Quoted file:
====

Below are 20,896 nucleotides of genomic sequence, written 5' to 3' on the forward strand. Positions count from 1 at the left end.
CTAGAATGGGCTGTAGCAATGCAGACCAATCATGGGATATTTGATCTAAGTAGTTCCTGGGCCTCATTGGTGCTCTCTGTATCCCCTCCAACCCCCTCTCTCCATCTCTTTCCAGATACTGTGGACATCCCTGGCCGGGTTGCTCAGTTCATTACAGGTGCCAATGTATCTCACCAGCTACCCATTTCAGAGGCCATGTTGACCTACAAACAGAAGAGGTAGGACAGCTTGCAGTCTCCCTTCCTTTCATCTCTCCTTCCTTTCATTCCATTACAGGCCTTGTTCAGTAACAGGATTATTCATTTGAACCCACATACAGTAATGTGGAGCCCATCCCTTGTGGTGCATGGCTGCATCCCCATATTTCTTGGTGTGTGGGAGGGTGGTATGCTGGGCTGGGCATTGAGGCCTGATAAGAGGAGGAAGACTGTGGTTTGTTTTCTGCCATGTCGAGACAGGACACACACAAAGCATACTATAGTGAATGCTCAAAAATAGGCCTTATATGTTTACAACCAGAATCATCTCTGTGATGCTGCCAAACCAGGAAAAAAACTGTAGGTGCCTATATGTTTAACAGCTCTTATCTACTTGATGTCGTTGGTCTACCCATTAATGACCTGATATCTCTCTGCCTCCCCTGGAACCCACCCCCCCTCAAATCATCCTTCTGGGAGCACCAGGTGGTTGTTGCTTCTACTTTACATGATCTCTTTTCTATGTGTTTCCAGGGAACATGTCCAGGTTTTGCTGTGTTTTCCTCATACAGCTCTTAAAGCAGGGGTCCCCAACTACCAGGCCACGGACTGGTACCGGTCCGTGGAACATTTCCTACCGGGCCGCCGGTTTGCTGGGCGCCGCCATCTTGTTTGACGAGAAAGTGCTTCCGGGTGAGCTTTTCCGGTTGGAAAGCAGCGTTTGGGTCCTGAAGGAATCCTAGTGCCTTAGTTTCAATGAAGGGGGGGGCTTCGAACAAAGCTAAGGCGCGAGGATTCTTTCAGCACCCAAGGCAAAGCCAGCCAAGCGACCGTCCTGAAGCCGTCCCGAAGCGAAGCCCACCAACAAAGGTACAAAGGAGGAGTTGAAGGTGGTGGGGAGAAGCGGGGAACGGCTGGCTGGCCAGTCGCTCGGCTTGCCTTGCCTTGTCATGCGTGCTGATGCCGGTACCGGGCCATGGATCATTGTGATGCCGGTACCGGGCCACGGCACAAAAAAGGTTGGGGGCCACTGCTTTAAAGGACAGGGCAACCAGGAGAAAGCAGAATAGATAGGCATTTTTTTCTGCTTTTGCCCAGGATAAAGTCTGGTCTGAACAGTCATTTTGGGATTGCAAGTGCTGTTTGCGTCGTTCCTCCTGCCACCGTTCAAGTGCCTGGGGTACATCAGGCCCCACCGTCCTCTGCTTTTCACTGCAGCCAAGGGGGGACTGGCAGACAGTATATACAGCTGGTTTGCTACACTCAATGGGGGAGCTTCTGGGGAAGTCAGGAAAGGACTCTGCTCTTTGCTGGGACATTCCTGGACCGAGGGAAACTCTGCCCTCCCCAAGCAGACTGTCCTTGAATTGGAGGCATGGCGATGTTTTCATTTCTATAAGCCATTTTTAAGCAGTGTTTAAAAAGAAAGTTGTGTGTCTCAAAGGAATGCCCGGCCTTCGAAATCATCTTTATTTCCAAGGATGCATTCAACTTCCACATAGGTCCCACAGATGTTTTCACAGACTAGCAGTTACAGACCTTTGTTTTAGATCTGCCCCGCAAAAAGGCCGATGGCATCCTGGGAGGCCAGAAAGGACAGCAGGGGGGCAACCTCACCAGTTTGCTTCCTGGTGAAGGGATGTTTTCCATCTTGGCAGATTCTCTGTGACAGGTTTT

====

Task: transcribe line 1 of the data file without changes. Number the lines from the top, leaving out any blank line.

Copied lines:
Below are 20,896 nucleotides of genomic sequence, written 5' to 3' on the forward strand. Positions count from 1 at the left end.